BACKGROUND: Monoclonal antibodies to proprotein convertase subtilisin/kexin type 9 (PCSK9) significantly lower the levels of low-density lipoprotein and very-low-density lipoproteins (VLDL), but their effect on postprandial lipoprotein metabolism in dyslipidemic subjects is unclear. OBJECTIVE: This study aimed to investigate the effects of evolocumab on postprandial lipid responses, ectopic fat depots, whole-body cholesterol synthesis, hepatic lipogenesis, and fat oxidation in patients with type II diabetes. METHODS: The trial was a single-phase, nonrandomized study of 12-week treatment with evolocumab 140 mg subcutaneously every 2 weeks in 15 patients with type II diabetes on background statin therapy. Cardiometabolic responses to a high-fat mixed meal were assessed before and at the end of the intervention period. RESULTS: Evolocumab treatment reduced significantly postprandial rises in plasma total triglyceride (by 21%; P <.0001) and VLDL i triglyceride (by 15%; P = .018), but the increase in chylomicron triglyceride after the meal was not significantly perturbed (P = .053). There were reduced postprandial responses in plasma total apolipoprotein C-III (by 14%; P <.0001) and apolipoprotein B-48 concentration (by 17%; P = .0046) and in "remnant-like particles" cholesterol (by 29%; P <.0001) on the PCSK9 inhibitor. Treatment reduced the steady-state (ie, fasting and postprandial) concentrations of VLDL2 cholesterol by 50% (P <.0001) and VLDL2 triglyceride by 29% (P <.0001), in addition to the 78% reduction of low-density lipoprotein cholesterol (P <.001). The changes in apolipoprotein C-III associated significantly with reduction in postprandial responses of remnant-like particles cholesterol and triglyceride-rich lipoprotein cholesterol. Evolocumab therapy did not influence liver fat accumulation, hepatic de novo lipogenesis, or fasting beta-hydroxybutyrate but did increase total body cholesterol synthesis (P <.01). CONCLUSION: Evolocumab treatment improved postprandial responses of triglyceride-rich lipo-proteins and measures of cholesterol-enriched remnant particles in type II diabetic subjects. These results indicate that postprandial phenomena need to be taken into account in assessing the full range of actions of PCSK9 inhibitors in dyslipidemic individuals. (C) 2020 Published by Elsevier Inc. on behalf of National Lipid Association.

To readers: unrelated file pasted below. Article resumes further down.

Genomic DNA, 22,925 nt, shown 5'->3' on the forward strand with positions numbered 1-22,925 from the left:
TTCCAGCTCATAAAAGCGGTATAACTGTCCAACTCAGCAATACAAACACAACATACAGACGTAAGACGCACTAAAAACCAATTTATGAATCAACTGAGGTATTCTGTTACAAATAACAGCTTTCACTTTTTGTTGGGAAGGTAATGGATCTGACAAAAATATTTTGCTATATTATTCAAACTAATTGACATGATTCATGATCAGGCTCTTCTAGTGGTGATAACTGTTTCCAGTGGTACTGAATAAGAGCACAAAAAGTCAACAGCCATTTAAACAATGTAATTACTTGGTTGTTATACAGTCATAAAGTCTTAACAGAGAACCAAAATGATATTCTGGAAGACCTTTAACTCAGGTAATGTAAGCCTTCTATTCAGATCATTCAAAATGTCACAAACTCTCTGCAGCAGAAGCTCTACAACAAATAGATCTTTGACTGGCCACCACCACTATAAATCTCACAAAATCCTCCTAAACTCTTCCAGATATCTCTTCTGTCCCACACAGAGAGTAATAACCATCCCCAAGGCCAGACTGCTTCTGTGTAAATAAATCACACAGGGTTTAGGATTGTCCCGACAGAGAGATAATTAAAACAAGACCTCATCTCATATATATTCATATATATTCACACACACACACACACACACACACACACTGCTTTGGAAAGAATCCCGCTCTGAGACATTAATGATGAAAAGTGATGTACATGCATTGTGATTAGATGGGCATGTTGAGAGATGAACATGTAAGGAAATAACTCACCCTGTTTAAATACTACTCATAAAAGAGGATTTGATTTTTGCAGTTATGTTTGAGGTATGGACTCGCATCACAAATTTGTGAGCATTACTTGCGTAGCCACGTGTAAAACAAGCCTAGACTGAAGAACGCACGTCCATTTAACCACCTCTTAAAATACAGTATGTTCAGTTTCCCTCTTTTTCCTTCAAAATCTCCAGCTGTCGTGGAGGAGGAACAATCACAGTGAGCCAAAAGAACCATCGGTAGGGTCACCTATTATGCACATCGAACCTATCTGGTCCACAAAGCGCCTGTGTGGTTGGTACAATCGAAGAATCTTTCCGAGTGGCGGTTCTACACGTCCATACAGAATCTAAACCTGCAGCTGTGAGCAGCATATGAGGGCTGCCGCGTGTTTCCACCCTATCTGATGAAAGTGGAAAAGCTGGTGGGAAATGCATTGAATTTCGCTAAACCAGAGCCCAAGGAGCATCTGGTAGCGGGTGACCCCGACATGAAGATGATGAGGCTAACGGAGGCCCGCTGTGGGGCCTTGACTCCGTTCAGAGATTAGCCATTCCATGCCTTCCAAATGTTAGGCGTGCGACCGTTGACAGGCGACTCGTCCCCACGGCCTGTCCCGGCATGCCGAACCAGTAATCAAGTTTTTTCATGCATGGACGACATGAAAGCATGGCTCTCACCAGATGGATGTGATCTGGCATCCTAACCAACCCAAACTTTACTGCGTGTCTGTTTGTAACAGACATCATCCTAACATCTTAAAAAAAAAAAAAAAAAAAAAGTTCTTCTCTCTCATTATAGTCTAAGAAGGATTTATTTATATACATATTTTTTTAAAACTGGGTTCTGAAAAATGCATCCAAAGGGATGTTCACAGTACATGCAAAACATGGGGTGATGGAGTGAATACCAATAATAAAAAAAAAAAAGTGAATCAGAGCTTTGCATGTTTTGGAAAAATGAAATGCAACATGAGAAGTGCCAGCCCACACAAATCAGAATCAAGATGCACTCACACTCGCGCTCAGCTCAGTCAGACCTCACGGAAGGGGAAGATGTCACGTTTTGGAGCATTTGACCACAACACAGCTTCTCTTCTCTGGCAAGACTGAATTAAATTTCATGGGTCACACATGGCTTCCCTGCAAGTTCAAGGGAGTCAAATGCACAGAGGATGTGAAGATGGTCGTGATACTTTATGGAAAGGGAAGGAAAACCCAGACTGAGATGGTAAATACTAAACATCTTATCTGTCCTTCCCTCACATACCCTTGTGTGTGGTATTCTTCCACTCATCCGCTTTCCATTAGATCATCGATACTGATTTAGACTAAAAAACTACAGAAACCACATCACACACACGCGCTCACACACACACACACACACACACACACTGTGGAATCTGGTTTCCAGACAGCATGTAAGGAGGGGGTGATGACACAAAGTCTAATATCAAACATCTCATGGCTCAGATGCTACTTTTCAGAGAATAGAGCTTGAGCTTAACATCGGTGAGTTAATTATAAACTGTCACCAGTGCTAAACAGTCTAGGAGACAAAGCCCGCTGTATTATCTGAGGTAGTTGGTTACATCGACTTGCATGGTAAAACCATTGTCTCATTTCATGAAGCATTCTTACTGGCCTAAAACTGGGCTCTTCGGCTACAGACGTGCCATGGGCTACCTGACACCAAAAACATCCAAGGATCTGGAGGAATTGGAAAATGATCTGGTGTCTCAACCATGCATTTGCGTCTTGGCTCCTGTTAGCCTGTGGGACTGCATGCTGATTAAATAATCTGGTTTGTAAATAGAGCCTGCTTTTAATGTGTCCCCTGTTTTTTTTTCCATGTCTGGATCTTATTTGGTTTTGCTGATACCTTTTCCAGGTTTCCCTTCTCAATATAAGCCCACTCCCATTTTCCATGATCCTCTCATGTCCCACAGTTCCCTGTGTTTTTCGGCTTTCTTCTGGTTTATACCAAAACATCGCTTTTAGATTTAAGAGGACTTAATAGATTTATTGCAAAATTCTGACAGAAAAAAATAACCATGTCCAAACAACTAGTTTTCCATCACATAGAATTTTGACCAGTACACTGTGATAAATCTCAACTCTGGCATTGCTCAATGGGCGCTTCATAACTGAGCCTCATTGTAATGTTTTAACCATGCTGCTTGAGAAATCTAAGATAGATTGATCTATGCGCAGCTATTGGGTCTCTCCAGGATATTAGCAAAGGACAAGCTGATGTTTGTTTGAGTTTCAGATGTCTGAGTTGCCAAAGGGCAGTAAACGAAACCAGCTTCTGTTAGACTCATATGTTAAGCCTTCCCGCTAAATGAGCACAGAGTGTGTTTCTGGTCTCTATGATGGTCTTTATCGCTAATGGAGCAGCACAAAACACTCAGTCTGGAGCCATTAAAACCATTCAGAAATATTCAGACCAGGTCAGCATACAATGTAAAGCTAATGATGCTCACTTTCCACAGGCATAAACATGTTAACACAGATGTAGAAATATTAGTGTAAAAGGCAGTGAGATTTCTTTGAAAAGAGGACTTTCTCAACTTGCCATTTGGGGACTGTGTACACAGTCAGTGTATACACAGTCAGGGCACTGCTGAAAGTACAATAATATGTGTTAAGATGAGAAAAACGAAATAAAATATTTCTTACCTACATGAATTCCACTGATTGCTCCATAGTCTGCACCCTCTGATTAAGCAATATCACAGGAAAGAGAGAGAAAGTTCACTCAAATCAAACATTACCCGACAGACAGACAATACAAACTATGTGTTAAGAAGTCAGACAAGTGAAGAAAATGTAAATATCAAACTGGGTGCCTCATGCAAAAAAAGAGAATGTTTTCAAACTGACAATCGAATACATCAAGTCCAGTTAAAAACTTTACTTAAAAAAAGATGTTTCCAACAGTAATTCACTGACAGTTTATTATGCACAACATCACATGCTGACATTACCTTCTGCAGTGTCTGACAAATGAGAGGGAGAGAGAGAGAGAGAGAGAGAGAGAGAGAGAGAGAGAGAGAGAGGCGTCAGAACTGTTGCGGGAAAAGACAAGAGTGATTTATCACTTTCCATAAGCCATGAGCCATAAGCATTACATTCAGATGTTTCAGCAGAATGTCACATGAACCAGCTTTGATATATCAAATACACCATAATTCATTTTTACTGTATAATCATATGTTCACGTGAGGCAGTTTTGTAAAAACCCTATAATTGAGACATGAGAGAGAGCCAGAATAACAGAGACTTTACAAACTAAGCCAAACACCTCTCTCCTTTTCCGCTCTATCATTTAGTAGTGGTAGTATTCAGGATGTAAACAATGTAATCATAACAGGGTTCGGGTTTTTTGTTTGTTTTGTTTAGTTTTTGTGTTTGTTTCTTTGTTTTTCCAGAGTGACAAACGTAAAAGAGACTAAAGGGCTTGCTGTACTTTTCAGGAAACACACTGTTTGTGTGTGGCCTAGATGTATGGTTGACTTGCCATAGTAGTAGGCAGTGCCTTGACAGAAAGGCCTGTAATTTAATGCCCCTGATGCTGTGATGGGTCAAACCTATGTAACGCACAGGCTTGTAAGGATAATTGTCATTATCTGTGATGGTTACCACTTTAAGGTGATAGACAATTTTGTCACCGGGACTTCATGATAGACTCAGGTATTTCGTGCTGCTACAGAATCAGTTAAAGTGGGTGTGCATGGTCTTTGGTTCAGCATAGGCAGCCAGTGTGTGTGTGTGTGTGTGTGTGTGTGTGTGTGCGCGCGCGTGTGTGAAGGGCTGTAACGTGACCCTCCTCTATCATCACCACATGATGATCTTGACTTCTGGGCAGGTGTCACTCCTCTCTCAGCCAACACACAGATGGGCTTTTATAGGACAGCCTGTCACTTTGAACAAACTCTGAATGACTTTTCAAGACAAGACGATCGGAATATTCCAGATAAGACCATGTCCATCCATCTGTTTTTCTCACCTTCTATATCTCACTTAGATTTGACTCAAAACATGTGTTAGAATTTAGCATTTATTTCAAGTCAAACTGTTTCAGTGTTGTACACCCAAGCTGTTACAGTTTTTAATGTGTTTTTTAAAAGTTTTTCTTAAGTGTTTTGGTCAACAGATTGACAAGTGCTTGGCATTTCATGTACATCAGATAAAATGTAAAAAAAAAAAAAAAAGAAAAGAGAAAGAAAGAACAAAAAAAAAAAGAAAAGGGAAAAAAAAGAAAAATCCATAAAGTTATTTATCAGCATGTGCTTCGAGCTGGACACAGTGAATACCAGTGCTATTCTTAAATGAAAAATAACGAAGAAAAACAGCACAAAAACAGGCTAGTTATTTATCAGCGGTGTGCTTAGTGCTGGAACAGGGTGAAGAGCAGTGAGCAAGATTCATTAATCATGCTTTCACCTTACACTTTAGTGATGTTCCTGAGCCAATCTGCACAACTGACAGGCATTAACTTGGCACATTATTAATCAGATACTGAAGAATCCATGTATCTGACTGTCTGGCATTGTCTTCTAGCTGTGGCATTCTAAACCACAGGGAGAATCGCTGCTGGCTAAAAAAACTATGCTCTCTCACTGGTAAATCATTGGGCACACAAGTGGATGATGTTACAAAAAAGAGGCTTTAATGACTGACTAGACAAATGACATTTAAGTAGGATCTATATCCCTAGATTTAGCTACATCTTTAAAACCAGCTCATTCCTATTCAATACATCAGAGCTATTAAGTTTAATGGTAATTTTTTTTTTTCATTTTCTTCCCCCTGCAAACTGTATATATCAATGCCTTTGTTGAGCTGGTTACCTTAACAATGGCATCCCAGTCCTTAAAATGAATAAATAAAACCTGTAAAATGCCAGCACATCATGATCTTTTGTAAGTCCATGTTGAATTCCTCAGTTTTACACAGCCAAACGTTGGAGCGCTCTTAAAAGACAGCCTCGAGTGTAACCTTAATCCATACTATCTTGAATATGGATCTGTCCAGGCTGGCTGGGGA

• Ripatti, Pietari; Ramo, Joel T.; Soderlund, Sanni; Surakka, Ida; Matikainen, Niina; Pirinen, Matti; Pajukanta, Paivi; Sarin, Antti-Pekka; Service, Susan K.; Laurila, Pirkka-Pekka; Ehnholm, Christian; Salomaa, Veikko; Wilson, Richard K.; Palotie, Aarno; Freimer, Nelson B.; Taskinen, Marja-Riitta; Ripatti, Samuli (2016)
    Familial combined hyperlipidemia (FCH) is a complex and common familial dyslipidemia characterized by elevated total cholesterol and/or triglyceride levels with over five-fold risk of coronary heart disease. The genetic architecture and contribution of rare Mendelian and common variants to FCH susceptibility is unknown. In 53 Finnish FCH families, we genotyped and imputed nine million variants in 715 family members with DNA available. We studied the enrichment of variants previously implicated with monogenic dyslipidemias and/or lipid levels in the general population by comparing allele frequencies between the FCH families and population samples. We also constructed weighted polygenic scores using 212 lipid-associated SNPs and estimated the relative contributions of Mendelian variants and polygenic scores to the risk of FCH in the families. We identified, across the whole allele frequency spectrum, an enrichment of variants known to elevate, and a deficiency of variants known to lower LDL-C and/or TG levels among both probands and affected FCH individuals. The score based on TG associated SNPs was particularly high among affected individuals compared to non-affected family members. Out of 234 affected FCH individuals across the families, seven (3%) carried Mendelian variants and 83 (35%) showed high accumulation of either known LDL-C or TG elevating variants by having either polygenic score over the 90th percentile in the population. The positive predictive value of high score was much higher for affected FCH individuals than for similar sporadic cases in the population. FCH is highly polygenic, supporting the hypothesis that variants across the whole allele frequency spectrum contribute to this complex familial trait. Polygenic SNP panels improve identification of individuals affected with FCH, but their clinical utility remains to be defined.